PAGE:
Lymphoma patients with resolved hepatitis B virus (HBV) infection receiving rituximab are at risk for HBV reactivation, which may lead to hepatitis flare, liver failure, and even death. Antiviral prophylaxis is a common approach to manage the risk of HBV reactivation, but close surveillance may serve as a safe, feasible, and cost-saving alternative. This study primarily aimed to evaluate a surveillance protocol in managing the risk of HBV reactivation in this patient population.
This was a prospective, single-arm study conducted between June 2016 and June 2020 at the National Cancer Centre, Singapore. Lymphoma patients with resolved HBV infection and scheduled to receive rituximab-based treatment were eligible. HBV DNA levels were closely monitored every 4-6 weeks during rituximab treatment, every 6-8 weeks in the first year post treatment, and every 3-4 months in the second year post treatment. The efficacy of the surveillance protocol was examined by evaluating the rates of reactivation-related events. Feasibility was evaluated based on patient adherence. An economic analysis using a cost minimization approach was conducted to compare the costs between the surveillance protocol and universal prophylaxis with entecavir 0.5 mg daily up to 1 year after cessation of rituximab.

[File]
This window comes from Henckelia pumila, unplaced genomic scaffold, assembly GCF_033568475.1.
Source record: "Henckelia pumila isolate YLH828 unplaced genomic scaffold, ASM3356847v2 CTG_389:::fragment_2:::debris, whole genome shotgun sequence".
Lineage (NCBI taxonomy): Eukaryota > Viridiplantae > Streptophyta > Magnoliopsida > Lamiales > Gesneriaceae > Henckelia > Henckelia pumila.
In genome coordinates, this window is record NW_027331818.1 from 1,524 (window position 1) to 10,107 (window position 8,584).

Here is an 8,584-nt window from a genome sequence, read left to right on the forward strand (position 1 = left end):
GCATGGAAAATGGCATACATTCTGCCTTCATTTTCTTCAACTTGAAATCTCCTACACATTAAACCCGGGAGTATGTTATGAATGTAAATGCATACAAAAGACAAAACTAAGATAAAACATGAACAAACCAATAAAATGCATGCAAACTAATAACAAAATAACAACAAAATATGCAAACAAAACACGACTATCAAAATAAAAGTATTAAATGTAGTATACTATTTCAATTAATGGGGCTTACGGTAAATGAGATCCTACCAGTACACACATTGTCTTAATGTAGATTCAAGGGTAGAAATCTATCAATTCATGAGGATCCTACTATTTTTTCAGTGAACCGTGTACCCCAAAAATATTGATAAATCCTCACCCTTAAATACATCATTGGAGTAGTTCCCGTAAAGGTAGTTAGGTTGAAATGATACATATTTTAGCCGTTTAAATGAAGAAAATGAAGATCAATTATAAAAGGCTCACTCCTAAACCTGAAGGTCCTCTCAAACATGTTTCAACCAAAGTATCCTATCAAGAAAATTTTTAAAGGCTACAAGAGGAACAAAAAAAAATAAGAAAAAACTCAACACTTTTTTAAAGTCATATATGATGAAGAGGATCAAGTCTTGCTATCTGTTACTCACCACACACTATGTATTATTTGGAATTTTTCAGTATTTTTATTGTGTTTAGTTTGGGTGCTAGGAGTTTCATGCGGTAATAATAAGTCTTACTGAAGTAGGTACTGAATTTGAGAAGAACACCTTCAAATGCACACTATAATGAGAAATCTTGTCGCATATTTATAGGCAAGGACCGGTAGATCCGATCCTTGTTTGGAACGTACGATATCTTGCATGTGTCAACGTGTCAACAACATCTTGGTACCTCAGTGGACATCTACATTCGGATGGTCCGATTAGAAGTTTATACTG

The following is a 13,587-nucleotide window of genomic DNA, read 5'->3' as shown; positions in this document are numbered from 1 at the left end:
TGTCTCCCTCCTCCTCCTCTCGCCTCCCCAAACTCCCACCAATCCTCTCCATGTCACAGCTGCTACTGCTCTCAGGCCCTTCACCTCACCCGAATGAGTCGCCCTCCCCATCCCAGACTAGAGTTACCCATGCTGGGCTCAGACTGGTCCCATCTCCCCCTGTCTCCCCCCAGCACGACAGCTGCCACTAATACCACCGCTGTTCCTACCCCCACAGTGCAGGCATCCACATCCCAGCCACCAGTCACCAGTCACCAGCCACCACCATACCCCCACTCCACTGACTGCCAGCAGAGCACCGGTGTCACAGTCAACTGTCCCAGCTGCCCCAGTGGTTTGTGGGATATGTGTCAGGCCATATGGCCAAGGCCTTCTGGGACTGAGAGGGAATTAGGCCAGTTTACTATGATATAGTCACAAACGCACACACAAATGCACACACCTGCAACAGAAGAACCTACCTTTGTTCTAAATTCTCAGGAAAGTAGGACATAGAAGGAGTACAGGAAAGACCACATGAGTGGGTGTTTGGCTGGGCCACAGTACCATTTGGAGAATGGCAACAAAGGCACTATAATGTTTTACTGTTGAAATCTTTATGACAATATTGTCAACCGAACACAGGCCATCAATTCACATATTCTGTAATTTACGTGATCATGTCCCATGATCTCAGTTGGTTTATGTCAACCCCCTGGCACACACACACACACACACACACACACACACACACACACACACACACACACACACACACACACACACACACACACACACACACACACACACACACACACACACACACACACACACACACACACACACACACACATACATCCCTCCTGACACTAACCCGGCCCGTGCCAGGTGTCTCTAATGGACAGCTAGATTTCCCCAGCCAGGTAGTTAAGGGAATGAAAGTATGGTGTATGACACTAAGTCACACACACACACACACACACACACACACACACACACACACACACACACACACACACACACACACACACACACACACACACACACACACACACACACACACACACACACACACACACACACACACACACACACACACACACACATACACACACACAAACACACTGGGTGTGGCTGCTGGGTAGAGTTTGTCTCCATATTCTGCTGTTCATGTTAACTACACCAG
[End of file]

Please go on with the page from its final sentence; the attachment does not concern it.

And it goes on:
A total of 66 patients provided analyzable data with a follow-up period of 966.6 months. No hepatitis flare or reactivation-related events were detected. The median adherence rate to the surveillance protocol was 90.5%. Cost savings of $946.40 per patient over the entire surveillance period was achieved if the surveillance protocol was adopted and was most affected by changes in prophylaxis duration and the cost of antiviral prophylaxis.
The surveillance protocol is an effective, feasible, and cost-saving strategy to manage HBV reactivation among lymphoma patients with resolved HBV infection receiving rituximab.